10) M57 Ring Nebula (planetary nebula)
Most pictures of planetary nebulae are taken with Infrared or Ultraviolet (or radio or microwave or gamma ray, etc) filters. We were lucky to be able to see such nice colors from this nebula from light in the visible spectrum!
The beautiful, ringed planet.By the way, have you heard this song? Gustav Holst actually wrote a symphony for the planets! Each one has a theme too. For example, one piece is “Saturn - The Bringer of Old Age”.
12) Saturn and its moons
By taking a much longer exposure shot (one minute or more), we were able to see many of Saturn’s moons!
13) NGC 4676 Mice Galaxies
When two galaxies merge, we get fantastic pictures of these crazy looking formations. Stellar arms flying all over, two cores circling each other. It’s like abstract gaalctic art!
14) M83 Southern Pinwheel Galaxy
At the center of every galaxy is a supermassive black hole! The incredible gravitational forces from these bodies contribute to keeping the galaxy together.
15) M64 Black Eye Galaxy
To be honest, I’m not entirely sure what’s happening in this galaxy to make it look so interesting! The Black Eye Galaxy is definitely one I’ll be looking into further :)
16) Spiral Galaxy
And finally, one more galaxy for your viewing pleasure.
Thanks to …
Professor George Djorgovski,
all of the TAs that accompanied us,
and the Palomar Observatory staff for an AMAZING TRIP.
Almost a year ago now, I was just about to start my first Summer Undergraduate Research Fellowship (SURF) at JPL. NASA had sent out an email to all of their summer interns containing a social media template to announce that we had been selected as NASA interns. Excited to show my NASA pride, I posted it on my Instagram story, unaware of what would come out of this small action.
Hey hey! We’re starting a series where I walk you through my best finds for food and drinks in the Pasadena region, and in the LA metropolitan area. Diners, Drive-ins, and Dives, if you will (although, for copyright reasons we can’t call it that). As you explore your college options, I firmly believe that food and location are more important than your high school guidance counselor may lead you to believe. And I’m here to share my best finds from my time at Caltech with you.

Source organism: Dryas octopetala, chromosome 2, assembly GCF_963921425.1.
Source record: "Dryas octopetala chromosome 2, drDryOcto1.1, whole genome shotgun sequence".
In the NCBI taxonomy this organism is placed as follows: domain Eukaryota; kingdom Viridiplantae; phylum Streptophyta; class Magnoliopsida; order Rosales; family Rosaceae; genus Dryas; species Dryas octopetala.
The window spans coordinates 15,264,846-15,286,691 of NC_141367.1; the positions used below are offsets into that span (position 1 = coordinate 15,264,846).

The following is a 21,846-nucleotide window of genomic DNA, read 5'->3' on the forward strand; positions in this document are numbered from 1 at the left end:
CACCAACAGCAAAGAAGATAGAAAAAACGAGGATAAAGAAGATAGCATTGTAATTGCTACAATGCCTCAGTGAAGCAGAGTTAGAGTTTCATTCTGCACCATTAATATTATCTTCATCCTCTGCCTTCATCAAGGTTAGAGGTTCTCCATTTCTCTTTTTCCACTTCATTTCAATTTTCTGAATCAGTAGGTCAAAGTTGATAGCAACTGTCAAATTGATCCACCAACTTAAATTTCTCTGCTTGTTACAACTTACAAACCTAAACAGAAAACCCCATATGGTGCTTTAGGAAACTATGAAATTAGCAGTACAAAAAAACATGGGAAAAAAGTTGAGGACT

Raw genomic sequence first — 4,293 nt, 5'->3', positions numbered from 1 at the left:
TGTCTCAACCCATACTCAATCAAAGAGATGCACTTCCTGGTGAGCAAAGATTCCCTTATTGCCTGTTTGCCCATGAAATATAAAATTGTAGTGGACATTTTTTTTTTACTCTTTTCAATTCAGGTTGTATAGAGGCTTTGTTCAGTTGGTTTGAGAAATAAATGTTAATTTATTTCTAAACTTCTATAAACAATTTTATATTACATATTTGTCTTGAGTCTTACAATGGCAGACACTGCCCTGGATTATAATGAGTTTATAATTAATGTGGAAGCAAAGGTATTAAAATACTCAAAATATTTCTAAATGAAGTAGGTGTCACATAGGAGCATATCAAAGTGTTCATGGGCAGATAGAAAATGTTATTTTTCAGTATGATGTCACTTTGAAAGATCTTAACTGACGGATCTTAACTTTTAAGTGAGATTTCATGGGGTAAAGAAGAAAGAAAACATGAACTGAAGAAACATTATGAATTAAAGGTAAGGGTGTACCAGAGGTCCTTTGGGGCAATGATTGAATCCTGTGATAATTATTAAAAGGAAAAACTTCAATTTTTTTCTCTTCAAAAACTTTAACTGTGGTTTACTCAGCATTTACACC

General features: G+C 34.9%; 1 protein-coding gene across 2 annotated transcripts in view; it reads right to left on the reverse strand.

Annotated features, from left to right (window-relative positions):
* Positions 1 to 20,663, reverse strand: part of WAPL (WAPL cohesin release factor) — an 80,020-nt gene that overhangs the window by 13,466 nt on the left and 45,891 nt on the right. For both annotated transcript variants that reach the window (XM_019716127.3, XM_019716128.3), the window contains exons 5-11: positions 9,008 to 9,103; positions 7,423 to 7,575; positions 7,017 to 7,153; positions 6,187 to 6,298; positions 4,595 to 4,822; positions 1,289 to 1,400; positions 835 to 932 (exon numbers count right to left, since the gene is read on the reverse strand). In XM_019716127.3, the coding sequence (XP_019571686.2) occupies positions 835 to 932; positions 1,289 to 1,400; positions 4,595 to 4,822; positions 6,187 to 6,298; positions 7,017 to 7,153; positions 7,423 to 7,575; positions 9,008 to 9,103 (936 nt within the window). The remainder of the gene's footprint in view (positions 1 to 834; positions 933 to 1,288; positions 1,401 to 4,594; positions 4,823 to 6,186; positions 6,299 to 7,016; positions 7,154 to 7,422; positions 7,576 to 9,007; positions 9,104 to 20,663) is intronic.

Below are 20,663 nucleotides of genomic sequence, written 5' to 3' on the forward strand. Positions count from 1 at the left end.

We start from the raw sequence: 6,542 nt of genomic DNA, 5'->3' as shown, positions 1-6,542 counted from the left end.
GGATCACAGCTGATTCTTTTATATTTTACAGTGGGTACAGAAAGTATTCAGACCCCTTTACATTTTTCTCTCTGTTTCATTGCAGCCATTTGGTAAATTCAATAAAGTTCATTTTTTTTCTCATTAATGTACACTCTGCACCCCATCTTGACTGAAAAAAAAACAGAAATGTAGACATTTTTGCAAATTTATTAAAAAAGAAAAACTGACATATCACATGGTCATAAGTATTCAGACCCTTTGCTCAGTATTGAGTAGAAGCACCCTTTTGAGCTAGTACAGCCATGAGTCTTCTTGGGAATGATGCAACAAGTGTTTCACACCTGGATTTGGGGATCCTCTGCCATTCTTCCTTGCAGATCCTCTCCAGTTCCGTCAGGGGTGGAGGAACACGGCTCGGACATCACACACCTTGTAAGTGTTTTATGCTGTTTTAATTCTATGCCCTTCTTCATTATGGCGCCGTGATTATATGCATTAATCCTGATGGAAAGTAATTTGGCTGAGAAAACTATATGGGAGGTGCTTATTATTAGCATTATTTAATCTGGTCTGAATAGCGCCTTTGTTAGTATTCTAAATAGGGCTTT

Over the past several months, I have had the opportunity to intern at the NASA Jet Propulsion Laboratory (JPL) under the mentorship of senior research technologist Dr. Xiaoqing Pi. Dr. Pi’s guidance and mentorship has been instrumental to the development and success of my internship at JPL, where I use machine-learning to enhance the accuracy and integrity of navigation and communication signals. In addition to helping me develop an understanding of atmospheric and ionospheric remote sensing and machine-learning, Dr. Pi has often offered his insights on how to improve my researching skills. Dr. Pi was generous enough to take the time to answer a few questions regarding his research and advice for future student interns. I believe many students can benefit from some of the lessons that he has taught me:
The transition period to remote learning was a very uncertain time, especially for research and the Caltech Summer Undergraduate Research Fellowships (SURF) program. Many hands-on projects had to pivot at the last minute to facilitate off-campus contributions. However, many Techers were able to take advantage of the research opportunities offered at Caltech and JPL to make the best out of remote learning and research. To paint a picture, I’ve interviewed a few talented Techers for some insight on what researching from home looks like for them.